Ralph A. Holocaust testimony (HVT-2416) interviewed by Henry M. Strage and Jane Barclay
- London, England : British Video Archive for Holocaust Testimonies, 1993
- Interview Date
- October 2, 1993.
- 2 copies: 3/4 in. dub; and 1/2 in. VHS with time coding.
- Cite As
- Ralph A. Holocaust Testimony (HVT-2416). Fortunoff Video Archive for Holocaust Testimonies, Yale University Library.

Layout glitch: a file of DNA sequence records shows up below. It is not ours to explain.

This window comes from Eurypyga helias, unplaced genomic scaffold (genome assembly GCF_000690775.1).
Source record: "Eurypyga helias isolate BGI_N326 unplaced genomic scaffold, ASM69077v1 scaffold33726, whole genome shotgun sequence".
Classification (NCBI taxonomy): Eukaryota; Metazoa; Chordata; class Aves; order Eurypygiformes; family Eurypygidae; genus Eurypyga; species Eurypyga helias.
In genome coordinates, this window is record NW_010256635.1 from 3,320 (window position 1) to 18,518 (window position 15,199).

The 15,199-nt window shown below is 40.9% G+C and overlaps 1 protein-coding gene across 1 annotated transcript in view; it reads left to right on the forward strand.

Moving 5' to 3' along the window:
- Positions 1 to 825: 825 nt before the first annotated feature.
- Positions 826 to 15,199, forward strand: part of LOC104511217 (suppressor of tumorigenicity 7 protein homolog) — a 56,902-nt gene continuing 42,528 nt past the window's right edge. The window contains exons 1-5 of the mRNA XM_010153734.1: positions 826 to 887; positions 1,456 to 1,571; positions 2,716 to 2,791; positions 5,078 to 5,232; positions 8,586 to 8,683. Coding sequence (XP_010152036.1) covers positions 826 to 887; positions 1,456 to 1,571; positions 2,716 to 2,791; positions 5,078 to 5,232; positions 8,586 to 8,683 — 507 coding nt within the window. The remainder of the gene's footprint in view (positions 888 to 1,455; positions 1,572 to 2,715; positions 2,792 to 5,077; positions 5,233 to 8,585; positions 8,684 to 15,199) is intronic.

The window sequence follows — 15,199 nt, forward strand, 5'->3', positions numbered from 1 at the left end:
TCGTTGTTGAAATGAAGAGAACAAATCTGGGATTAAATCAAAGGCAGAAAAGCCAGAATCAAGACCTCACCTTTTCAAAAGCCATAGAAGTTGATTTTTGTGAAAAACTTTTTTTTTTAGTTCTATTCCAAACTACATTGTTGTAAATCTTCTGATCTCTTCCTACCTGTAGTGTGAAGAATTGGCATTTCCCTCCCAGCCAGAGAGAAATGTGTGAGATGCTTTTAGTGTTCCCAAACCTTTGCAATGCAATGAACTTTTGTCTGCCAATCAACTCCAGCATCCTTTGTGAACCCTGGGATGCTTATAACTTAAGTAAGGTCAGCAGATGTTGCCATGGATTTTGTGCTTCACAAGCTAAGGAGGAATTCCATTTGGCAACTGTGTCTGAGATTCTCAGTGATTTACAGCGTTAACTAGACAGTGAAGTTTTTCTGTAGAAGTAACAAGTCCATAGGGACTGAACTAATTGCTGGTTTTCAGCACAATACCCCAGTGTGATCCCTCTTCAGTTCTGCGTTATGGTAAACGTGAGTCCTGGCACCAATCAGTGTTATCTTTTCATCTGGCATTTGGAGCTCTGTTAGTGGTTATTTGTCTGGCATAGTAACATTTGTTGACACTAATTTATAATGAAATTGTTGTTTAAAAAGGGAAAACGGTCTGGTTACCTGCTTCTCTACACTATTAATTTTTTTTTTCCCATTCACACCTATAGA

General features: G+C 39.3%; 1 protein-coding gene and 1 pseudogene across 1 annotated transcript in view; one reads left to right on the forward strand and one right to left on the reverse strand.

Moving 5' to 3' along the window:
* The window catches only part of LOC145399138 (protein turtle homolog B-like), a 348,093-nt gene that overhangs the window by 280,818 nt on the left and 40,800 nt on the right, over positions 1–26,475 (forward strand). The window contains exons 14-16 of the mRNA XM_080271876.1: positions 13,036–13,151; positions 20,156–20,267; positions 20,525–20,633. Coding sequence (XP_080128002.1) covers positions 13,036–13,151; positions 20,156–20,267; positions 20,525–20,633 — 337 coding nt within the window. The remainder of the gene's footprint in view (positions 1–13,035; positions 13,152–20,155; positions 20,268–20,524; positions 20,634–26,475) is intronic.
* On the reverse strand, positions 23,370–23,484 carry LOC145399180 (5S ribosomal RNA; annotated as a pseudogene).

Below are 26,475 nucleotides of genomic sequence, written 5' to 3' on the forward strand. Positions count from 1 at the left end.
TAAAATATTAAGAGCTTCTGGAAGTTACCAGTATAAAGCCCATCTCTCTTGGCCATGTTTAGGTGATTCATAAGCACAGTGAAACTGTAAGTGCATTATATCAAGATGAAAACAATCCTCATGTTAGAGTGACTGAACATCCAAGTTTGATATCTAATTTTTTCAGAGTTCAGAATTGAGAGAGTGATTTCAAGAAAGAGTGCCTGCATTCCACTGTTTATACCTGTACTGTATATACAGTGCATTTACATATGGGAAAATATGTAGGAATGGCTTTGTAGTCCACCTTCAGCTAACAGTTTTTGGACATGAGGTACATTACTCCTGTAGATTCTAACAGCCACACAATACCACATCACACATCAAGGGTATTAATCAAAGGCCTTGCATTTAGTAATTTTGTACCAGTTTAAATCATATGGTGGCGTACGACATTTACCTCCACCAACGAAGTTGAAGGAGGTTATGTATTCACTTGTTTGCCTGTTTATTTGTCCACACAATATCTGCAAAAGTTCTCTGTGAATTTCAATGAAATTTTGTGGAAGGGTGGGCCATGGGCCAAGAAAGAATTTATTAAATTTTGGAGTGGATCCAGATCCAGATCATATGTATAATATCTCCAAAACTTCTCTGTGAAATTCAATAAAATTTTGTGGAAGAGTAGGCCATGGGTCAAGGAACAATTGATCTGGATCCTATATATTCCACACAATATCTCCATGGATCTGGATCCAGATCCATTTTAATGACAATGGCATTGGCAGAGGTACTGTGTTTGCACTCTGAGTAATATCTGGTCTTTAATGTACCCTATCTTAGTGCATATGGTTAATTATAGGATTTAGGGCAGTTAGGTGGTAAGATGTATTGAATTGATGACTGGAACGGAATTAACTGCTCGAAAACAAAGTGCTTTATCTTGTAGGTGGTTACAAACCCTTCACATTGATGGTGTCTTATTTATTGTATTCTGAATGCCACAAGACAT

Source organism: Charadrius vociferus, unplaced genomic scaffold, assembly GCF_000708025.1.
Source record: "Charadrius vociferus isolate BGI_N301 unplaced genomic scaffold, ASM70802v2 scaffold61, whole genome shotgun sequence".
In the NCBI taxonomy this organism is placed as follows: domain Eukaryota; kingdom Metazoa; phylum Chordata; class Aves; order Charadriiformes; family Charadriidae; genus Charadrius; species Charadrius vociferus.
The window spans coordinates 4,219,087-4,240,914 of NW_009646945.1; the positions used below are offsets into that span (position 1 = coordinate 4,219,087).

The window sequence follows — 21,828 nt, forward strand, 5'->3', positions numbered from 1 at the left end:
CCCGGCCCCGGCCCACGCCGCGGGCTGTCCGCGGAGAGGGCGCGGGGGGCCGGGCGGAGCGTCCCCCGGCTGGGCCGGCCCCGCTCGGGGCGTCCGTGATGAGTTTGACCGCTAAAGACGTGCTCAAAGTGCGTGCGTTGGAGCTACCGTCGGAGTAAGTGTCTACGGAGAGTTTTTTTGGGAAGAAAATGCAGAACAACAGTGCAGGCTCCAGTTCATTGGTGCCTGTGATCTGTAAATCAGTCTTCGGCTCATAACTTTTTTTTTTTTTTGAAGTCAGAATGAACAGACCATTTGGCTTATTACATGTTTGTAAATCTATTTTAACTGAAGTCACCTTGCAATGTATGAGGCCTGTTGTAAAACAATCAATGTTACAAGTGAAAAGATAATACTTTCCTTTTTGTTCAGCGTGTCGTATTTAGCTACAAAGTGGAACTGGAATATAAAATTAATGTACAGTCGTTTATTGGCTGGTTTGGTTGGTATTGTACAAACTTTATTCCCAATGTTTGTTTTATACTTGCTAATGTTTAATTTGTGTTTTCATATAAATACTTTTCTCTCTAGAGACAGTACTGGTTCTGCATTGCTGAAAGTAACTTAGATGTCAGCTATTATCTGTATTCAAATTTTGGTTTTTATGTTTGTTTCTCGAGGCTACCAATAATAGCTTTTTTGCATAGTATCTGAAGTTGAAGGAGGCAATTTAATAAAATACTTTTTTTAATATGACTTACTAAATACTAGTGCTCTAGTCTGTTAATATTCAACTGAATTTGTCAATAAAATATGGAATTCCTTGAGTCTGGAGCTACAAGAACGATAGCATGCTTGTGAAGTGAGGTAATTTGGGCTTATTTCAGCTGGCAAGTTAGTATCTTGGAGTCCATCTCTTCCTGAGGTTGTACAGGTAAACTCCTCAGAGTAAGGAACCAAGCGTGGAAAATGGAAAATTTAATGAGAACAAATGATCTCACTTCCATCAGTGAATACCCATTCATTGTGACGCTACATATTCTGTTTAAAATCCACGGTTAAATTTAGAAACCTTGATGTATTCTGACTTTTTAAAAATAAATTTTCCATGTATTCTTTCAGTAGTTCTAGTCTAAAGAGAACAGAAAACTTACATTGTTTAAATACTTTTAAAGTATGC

Videotape testimony of Ralph A., who was born in Essen, Germany in 1927 and raised in Recklinghausen. He recalls cordial relations with non-Jews; attending a Jewish elementary school; antisemitic harassment in the German high school; arrest of his father and uncle and vandalizing of their home on Kristallnacht; confiscation of their business; release of his father and uncle ten days later; his uncle's emigration to Palestine; anti-Jewish restrictions; attending a Jewish school in Cologne; his bar mitzvah in 1940; deportation with his family to the Rīga ghetto in 1942; his transfer to Kaiserwald (he never saw his parents again); slave labor; his uncle and aunt arranging his transfer to join them and his cousin; shooting of his uncle; transfer with his aunt and cousin to Stutthof; separation from his cousin (he never saw him again); transfer to Buchenwald, then Bochum; slave labor in a Krupp munitions factory and a quarry; return to Buchenwald nine months later; a Dutch prisoner hiding him in the Dutch block when Jews were being killed; transfer to Theresienstadt; liberation by Soviet troops; recuperating until June; returning home with assistance from Soviet and United States troops; futile attempts to reclaim family property; one aunt's return; assistance from the Joint; illegal emigration to Palestine; reunion with his uncle; joining the Haganah; seven years of military service; his aunt obtaining reparation payments for his education; emigration to England in 1955; completing polytechnic studies; marriage in 1963; and the births of two children. Mr. A. discusses his belief that almost all Germans knew what was happening to the Jews; the critical opinion of survivors expressed by most Israelis while he was there; and attending a survivors' meeting in Israel in 1981. He shows photographs and documents.